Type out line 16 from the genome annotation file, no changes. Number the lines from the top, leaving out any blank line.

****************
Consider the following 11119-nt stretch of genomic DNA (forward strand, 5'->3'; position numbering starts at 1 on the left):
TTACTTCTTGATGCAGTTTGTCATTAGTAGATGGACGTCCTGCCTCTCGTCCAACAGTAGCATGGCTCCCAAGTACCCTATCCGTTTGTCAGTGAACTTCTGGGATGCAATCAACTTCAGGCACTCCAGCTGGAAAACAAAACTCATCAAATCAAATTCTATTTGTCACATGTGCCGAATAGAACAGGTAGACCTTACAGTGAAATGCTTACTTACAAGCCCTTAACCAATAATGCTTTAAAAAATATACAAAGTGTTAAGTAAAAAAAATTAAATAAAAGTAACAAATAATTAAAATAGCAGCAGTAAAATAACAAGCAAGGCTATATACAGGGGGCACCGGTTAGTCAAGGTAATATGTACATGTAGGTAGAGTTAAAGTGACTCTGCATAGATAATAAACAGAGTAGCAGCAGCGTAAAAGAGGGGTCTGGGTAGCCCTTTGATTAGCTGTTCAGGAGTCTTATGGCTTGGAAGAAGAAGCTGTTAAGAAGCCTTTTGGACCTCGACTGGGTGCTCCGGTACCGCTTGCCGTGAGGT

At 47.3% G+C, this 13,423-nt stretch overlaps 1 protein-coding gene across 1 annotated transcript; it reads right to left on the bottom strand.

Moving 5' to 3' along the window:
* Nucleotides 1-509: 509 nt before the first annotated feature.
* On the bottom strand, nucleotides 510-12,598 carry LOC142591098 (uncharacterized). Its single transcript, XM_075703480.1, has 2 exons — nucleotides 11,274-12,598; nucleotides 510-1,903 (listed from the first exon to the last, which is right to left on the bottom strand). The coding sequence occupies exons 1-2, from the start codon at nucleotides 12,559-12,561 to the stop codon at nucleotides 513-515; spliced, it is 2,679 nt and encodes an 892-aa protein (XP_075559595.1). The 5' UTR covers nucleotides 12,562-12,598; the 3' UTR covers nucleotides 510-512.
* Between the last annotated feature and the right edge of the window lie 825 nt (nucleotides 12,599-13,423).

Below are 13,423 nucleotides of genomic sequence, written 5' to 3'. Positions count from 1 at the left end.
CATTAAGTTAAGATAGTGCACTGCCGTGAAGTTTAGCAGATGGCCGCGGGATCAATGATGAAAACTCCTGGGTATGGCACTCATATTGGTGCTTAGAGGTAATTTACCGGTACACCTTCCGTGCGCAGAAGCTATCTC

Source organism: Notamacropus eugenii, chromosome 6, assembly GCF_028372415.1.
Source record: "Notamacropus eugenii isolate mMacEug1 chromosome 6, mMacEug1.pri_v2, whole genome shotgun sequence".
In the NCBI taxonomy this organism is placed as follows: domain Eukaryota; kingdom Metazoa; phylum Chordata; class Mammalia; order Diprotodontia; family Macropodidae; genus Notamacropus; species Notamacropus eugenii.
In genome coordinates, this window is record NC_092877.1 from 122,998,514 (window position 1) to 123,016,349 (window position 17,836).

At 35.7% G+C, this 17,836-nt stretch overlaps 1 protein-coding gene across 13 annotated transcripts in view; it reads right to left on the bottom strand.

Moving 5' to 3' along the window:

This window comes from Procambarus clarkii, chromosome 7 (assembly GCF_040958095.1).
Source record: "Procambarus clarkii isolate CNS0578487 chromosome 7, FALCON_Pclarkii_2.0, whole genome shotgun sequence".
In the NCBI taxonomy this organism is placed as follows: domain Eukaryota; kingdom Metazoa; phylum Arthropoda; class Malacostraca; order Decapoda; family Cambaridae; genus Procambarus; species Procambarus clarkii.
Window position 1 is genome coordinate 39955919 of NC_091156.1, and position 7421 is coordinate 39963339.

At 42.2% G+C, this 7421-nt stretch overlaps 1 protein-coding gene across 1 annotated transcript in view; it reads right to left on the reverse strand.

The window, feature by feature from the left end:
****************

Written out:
This window comes from Procambarus clarkii, chromosome 7 (assembly GCF_040958095.1).